Auxiliary lane project on 101 breaks ground 

A project already being heralded for easing rush-hour bumper-to-bumper traffic on U.S. Highway 101 officially broke more ground Tuesday morning.

Dubbed the auxiliary lane project, the combined effort between the San Mateo County Transportation Authority and Caltrans includes adding four and a half miles of auxiliary lanes between the Millbrae Avenue exit in Millbrae and the Third Avenue exit in San Mateo; widening the Peninsula Avenue overcrossing from two to four lanes; and reconfiguring the onramps and offramps to northbound Highway 101.

The Monte Diablo overcrossing will also be rebuilt and a new pedestrian overcrossing will be built just south of the Broadway interchange.

Caltrans officials estimate that six and a half miles of auxiliary lanes have been completed between San Mateo and Menlo Park, with positive results. Caltrans spokesman Jeff Weiss said that while there is no set date yet for completion of this new leg of the project, the other work was completed in about three years.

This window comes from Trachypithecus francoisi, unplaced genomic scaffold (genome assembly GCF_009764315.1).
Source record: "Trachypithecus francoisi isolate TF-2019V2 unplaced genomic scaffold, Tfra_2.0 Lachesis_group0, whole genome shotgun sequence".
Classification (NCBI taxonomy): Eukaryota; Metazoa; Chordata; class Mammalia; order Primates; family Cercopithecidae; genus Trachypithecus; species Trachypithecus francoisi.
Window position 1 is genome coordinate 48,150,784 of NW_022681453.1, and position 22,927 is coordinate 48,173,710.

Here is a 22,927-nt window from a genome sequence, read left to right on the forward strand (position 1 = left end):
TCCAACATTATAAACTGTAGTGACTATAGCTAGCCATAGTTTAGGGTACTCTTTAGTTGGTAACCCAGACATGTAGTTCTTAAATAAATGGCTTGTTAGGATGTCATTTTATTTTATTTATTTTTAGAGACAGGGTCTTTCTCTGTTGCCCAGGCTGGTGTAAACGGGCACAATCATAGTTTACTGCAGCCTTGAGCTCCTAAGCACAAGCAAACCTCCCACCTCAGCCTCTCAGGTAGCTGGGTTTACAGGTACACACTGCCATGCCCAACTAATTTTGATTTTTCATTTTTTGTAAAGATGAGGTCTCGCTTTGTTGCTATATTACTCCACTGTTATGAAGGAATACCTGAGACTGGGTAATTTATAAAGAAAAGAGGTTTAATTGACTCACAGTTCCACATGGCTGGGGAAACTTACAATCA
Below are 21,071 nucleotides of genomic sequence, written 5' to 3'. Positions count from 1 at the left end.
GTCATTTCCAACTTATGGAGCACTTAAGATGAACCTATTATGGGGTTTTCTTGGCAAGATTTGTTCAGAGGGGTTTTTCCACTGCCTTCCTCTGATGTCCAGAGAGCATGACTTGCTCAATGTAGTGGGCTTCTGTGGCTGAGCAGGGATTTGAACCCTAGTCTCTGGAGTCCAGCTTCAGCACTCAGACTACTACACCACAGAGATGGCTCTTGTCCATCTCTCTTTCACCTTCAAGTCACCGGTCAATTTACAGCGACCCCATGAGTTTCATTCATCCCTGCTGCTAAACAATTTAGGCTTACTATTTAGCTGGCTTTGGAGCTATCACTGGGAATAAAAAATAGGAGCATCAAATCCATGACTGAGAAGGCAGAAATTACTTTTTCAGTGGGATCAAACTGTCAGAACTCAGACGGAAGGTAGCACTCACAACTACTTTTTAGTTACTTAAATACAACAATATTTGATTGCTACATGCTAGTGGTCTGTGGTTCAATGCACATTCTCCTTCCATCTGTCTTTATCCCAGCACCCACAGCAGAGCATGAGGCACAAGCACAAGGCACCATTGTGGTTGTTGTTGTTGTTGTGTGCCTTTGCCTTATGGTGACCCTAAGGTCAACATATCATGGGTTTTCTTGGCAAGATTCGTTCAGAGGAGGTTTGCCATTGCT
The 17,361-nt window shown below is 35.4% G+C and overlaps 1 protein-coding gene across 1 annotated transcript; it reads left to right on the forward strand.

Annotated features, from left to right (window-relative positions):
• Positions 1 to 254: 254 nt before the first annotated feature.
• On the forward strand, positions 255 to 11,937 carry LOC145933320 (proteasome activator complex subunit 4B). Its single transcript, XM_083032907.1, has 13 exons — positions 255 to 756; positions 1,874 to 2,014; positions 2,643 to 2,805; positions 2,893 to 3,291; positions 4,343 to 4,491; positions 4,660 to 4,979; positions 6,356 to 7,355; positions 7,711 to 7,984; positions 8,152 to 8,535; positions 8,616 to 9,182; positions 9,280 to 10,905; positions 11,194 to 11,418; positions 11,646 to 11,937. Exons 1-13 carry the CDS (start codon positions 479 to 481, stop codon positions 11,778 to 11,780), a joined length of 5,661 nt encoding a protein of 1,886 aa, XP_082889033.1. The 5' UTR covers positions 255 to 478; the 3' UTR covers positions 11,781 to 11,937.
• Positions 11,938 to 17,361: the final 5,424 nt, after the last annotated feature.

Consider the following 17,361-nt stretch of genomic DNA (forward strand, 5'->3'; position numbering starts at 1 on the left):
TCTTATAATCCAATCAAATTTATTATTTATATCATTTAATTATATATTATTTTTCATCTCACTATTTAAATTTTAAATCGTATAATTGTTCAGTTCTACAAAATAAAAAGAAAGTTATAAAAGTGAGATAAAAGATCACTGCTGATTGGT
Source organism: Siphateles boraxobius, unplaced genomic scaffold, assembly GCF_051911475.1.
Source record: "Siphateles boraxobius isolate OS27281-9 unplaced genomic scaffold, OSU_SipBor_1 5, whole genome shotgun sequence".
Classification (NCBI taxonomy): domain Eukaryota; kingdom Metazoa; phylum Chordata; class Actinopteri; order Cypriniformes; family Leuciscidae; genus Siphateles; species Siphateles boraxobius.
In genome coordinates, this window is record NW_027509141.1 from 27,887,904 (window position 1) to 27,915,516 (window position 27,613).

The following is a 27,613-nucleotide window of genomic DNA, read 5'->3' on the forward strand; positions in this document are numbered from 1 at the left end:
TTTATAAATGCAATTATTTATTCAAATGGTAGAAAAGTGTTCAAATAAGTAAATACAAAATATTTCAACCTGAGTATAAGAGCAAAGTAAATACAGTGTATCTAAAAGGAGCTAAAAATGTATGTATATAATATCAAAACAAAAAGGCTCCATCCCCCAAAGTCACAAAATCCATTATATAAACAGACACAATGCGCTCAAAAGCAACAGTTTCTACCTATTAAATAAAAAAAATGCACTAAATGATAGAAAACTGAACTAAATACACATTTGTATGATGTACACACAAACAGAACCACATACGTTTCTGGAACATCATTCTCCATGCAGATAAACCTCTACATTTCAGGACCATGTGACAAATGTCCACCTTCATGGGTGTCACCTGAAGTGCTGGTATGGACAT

Elected officials and the San Mateo County Transportation Authority tout the project as being better for the environment, reasoning that it will reduce the usual congestion on the highway.

During commute hours, the auxiliary lanes, equipped with metering lights like those already found on several on-ramps along Highway 101, will allow a steady stream of cars to enter and exit the freeway. The lanes are also expected to help circulation for shorter jaunts between neighboring cities, so cars only traveling for a couple miles on the freeway would not have to merge into traffic already moving at highway speeds.

The $150 million project is funded with $80 million from the county transportation authority and $70 million from Caltrans. Measure A, the county’s half-cent sales tax approved by voters in 2004, contributes to the transportation authority’s $80 million share.

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